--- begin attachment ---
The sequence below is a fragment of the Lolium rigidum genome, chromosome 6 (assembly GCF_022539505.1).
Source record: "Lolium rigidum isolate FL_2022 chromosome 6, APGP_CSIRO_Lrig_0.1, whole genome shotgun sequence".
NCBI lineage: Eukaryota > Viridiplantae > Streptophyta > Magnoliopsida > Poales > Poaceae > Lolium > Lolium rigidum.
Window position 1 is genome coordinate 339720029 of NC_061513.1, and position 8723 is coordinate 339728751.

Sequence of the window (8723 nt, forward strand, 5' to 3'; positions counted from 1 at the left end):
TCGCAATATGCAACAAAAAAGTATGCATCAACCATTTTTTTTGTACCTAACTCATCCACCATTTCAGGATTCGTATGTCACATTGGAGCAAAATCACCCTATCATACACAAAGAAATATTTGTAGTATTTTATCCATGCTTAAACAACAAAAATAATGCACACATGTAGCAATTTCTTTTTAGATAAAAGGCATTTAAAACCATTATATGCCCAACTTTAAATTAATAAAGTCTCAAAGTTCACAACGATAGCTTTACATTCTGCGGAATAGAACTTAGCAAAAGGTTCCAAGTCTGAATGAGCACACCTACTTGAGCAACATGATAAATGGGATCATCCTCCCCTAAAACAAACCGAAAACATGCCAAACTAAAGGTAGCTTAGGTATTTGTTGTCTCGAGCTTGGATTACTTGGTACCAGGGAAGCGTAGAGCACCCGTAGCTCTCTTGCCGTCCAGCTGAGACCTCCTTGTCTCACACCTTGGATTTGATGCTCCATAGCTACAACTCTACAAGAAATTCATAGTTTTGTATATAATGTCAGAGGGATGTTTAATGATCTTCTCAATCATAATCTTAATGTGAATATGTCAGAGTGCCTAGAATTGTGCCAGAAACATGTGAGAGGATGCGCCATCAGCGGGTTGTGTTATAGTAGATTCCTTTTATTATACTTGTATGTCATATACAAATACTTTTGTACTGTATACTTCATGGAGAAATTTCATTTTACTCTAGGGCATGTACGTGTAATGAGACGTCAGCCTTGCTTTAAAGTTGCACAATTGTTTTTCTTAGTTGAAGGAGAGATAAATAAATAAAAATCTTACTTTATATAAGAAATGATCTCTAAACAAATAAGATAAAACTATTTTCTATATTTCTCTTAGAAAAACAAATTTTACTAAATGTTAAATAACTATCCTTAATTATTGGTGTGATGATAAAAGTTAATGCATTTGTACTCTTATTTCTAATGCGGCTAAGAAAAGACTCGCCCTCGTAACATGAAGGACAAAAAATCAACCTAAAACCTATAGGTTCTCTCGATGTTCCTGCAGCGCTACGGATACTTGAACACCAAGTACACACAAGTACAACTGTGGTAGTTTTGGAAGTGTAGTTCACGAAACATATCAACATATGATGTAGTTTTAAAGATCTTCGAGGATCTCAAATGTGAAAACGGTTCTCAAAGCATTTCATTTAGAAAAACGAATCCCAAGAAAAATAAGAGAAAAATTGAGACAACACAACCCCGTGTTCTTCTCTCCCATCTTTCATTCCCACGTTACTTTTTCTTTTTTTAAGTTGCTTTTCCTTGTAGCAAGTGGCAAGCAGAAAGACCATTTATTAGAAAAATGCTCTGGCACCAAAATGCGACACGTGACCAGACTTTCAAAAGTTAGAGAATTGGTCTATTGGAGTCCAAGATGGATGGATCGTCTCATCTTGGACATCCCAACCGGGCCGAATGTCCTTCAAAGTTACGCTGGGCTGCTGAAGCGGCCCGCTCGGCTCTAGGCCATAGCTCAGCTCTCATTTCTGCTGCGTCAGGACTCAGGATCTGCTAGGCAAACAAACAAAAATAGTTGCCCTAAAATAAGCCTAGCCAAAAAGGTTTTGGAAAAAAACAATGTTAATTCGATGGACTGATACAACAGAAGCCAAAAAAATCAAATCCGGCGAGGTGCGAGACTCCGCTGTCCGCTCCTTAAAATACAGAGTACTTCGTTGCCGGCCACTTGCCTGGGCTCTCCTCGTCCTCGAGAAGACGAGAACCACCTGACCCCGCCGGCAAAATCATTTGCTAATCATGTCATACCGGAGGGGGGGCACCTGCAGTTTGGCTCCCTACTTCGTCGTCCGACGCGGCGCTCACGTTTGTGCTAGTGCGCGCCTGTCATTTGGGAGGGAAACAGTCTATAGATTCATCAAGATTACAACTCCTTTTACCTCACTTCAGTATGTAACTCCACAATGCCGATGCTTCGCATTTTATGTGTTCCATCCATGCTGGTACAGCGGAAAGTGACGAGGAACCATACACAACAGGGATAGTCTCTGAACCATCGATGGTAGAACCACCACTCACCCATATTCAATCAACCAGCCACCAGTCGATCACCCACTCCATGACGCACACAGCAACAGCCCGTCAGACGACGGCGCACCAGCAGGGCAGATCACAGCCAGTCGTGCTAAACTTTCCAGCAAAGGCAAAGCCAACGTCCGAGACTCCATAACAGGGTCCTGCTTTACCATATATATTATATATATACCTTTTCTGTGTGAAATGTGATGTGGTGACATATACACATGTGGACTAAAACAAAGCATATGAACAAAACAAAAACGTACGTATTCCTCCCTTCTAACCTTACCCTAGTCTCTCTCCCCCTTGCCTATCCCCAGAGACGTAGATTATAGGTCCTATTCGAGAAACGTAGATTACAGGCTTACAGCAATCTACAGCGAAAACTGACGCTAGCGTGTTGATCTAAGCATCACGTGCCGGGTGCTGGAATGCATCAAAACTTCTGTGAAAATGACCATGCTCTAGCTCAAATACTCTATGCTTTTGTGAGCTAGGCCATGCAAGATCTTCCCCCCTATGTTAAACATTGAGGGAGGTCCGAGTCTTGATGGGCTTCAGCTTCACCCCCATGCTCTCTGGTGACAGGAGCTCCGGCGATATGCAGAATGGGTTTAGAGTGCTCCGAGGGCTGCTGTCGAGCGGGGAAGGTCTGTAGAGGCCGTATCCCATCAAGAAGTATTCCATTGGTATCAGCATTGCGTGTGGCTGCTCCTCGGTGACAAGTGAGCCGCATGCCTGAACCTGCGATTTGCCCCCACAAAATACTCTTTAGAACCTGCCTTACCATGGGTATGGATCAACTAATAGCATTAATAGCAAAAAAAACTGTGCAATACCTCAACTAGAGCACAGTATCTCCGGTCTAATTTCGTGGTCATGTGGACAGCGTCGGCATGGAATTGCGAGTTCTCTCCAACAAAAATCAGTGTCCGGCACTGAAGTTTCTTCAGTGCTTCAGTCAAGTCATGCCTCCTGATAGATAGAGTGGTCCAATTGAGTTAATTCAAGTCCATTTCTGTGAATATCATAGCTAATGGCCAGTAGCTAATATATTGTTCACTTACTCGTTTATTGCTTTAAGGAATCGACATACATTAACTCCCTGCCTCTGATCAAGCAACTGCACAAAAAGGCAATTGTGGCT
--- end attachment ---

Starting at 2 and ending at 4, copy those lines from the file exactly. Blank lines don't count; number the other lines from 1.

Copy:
Source record: "Lolium rigidum isolate FL_2022 chromosome 6, APGP_CSIRO_Lrig_0.1, whole genome shotgun sequence".
NCBI lineage: Eukaryota > Viridiplantae > Streptophyta > Magnoliopsida > Poales > Poaceae > Lolium > Lolium rigidum.
Window position 1 is genome coordinate 339720029 of NC_061513.1, and position 8723 is coordinate 339728751.